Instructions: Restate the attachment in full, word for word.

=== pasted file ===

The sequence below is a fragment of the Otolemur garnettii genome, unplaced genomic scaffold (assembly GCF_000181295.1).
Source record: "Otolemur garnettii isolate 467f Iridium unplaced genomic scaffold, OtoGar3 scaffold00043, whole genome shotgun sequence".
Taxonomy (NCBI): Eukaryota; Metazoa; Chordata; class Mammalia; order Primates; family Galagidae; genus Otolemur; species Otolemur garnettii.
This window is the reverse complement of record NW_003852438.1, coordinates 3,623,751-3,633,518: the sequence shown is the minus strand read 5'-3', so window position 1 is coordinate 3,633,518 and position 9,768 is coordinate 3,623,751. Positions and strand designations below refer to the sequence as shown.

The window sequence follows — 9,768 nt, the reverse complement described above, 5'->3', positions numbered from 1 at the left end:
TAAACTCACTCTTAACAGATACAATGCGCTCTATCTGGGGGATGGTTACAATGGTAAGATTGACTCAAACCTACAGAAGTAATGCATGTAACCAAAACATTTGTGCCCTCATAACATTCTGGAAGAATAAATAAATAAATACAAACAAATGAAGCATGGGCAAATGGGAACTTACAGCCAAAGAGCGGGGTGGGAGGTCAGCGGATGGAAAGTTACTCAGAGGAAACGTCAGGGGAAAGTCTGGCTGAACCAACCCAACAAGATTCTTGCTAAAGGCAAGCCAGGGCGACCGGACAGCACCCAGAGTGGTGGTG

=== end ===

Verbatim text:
The sequence below is a fragment of the Otolemur garnettii genome, unplaced genomic scaffold (assembly GCF_000181295.1).
Source record: "Otolemur garnettii isolate 467f Iridium unplaced genomic scaffold, OtoGar3 scaffold00043, whole genome shotgun sequence".
Taxonomy (NCBI): Eukaryota; Metazoa; Chordata; class Mammalia; order Primates; family Galagidae; genus Otolemur; species Otolemur garnettii.
This window is the reverse complement of record NW_003852438.1, coordinates 3,623,751-3,633,518: the sequence shown is the minus strand read 5'-3', so window position 1 is coordinate 3,633,518 and position 9,768 is coordinate 3,623,751. Positions and strand designations below refer to the sequence as shown.

The window sequence follows — 9,768 nt, the reverse complement described above, 5'->3', positions numbered from 1 at the left end:
TAAACTCACTCTTAACAGATACAATGCGCTCTATCTGGGGGATGGTTACAATGGTAAGATTGACTCAAACCTACAGAAGTAATGCATGTAACCAAAACATTTGTGCCCTCATAACATTCTGGAAGAATAAATAAATAAATACAAACAAATGAAGCATGGGCAAATGGGAACTTACAGCCAAAGAGCGGGGTGGGAGGTCAGCGGATGGAAAGTTACTCAGAGGAAACGTCAGGGGAAAGTCTGGCTGAACCAACCCAACAAGATTCTTGCTAAAGGCAAGCCAGGGCGACCGGACAGCACCCAGAGTGGTGGTG